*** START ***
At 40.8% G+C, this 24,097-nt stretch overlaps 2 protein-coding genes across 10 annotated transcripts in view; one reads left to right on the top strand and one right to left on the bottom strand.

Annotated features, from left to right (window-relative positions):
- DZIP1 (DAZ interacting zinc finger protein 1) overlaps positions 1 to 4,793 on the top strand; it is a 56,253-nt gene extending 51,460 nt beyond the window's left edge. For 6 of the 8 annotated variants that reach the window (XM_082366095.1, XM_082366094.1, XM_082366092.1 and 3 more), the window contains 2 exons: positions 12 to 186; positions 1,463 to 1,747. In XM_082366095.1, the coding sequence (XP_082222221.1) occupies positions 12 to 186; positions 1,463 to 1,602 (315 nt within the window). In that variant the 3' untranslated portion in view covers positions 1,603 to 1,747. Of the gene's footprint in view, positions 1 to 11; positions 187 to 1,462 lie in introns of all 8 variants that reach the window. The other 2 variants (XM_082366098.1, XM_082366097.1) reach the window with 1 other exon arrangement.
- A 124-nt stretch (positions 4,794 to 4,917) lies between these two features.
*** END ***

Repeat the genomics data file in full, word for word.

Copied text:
At 40.8% G+C, this 24,097-nt stretch overlaps 2 protein-coding genes across 10 annotated transcripts in view; one reads left to right on the top strand and one right to left on the bottom strand.

Annotated features, from left to right (window-relative positions):
- DZIP1 (DAZ interacting zinc finger protein 1) overlaps positions 1 to 4,793 on the top strand; it is a 56,253-nt gene extending 51,460 nt beyond the window's left edge. For 6 of the 8 annotated variants that reach the window (XM_082366095.1, XM_082366094.1, XM_082366092.1 and 3 more), the window contains 2 exons: positions 12 to 186; positions 1,463 to 1,747. In XM_082366095.1, the coding sequence (XP_082222221.1) occupies positions 12 to 186; positions 1,463 to 1,602 (315 nt within the window). In that variant the 3' untranslated portion in view covers positions 1,603 to 1,747. Of the gene's footprint in view, positions 1 to 11; positions 187 to 1,462 lie in introns of all 8 variants that reach the window. The other 2 variants (XM_082366098.1, XM_082366097.1) reach the window with 1 other exon arrangement.
- A 124-nt stretch (positions 4,794 to 4,917) lies between these two features.